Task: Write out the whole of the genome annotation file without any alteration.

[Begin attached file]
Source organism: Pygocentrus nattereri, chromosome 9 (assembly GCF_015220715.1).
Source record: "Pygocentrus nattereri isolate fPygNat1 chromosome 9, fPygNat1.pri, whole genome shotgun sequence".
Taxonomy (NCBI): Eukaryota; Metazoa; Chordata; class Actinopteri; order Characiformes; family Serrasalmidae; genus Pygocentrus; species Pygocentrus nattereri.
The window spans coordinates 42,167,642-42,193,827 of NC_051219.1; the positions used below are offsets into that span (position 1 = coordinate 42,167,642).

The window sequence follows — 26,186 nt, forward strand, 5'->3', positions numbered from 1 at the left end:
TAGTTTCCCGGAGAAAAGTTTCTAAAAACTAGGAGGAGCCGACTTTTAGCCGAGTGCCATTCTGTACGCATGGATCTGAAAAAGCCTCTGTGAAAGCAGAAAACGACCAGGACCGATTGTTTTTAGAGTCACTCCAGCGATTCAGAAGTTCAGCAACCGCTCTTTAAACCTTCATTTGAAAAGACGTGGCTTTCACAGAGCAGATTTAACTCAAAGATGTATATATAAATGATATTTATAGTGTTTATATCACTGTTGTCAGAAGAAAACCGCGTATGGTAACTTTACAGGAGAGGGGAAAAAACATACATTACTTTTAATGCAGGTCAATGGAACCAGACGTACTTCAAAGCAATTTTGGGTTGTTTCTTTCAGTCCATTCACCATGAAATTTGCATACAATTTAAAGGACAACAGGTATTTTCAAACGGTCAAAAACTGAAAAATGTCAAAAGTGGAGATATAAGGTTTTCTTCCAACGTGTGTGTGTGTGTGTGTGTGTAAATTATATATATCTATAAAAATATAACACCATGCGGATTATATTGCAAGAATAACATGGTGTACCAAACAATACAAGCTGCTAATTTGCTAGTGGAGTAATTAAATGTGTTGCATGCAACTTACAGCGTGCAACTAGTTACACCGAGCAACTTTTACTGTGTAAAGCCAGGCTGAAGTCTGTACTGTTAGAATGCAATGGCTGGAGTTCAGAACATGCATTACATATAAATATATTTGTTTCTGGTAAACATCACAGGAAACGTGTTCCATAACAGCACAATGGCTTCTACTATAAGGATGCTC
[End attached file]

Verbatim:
Source organism: Pygocentrus nattereri, chromosome 9 (assembly GCF_015220715.1).
Source record: "Pygocentrus nattereri isolate fPygNat1 chromosome 9, fPygNat1.pri, whole genome shotgun sequence".
Taxonomy (NCBI): Eukaryota; Metazoa; Chordata; class Actinopteri; order Characiformes; family Serrasalmidae; genus Pygocentrus; species Pygocentrus nattereri.
The window spans coordinates 42,167,642-42,193,827 of NC_051219.1; the positions used below are offsets into that span (position 1 = coordinate 42,167,642).

The window sequence follows — 26,186 nt, forward strand, 5'->3', positions numbered from 1 at the left end:
TAGTTTCCCGGAGAAAAGTTTCTAAAAACTAGGAGGAGCCGACTTTTAGCCGAGTGCCATTCTGTACGCATGGATCTGAAAAAGCCTCTGTGAAAGCAGAAAACGACCAGGACCGATTGTTTTTAGAGTCACTCCAGCGATTCAGAAGTTCAGCAACCGCTCTTTAAACCTTCATTTGAAAAGACGTGGCTTTCACAGAGCAGATTTAACTCAAAGATGTATATATAAATGATATTTATAGTGTTTATATCACTGTTGTCAGAAGAAAACCGCGTATGGTAACTTTACAGGAGAGGGGAAAAAACATACATTACTTTTAATGCAGGTCAATGGAACCAGACGTACTTCAAAGCAATTTTGGGTTGTTTCTTTCAGTCCATTCACCATGAAATTTGCATACAATTTAAAGGACAACAGGTATTTTCAAACGGTCAAAAACTGAAAAATGTCAAAAGTGGAGATATAAGGTTTTCTTCCAACGTGTGTGTGTGTGTGTGTGTGTAAATTATATATATCTATAAAAATATAACACCATGCGGATTATATTGCAAGAATAACATGGTGTACCAAACAATACAAGCTGCTAATTTGCTAGTGGAGTAATTAAATGTGTTGCATGCAACTTACAGCGTGCAACTAGTTACACCGAGCAACTTTTACTGTGTAAAGCCAGGCTGAAGTCTGTACTGTTAGAATGCAATGGCTGGAGTTCAGAACATGCATTACATATAAATATATTTGTTTCTGGTAAACATCACAGGAAACGTGTTCCATAACAGCACAATGGCTTCTACTATAAGGATGCTC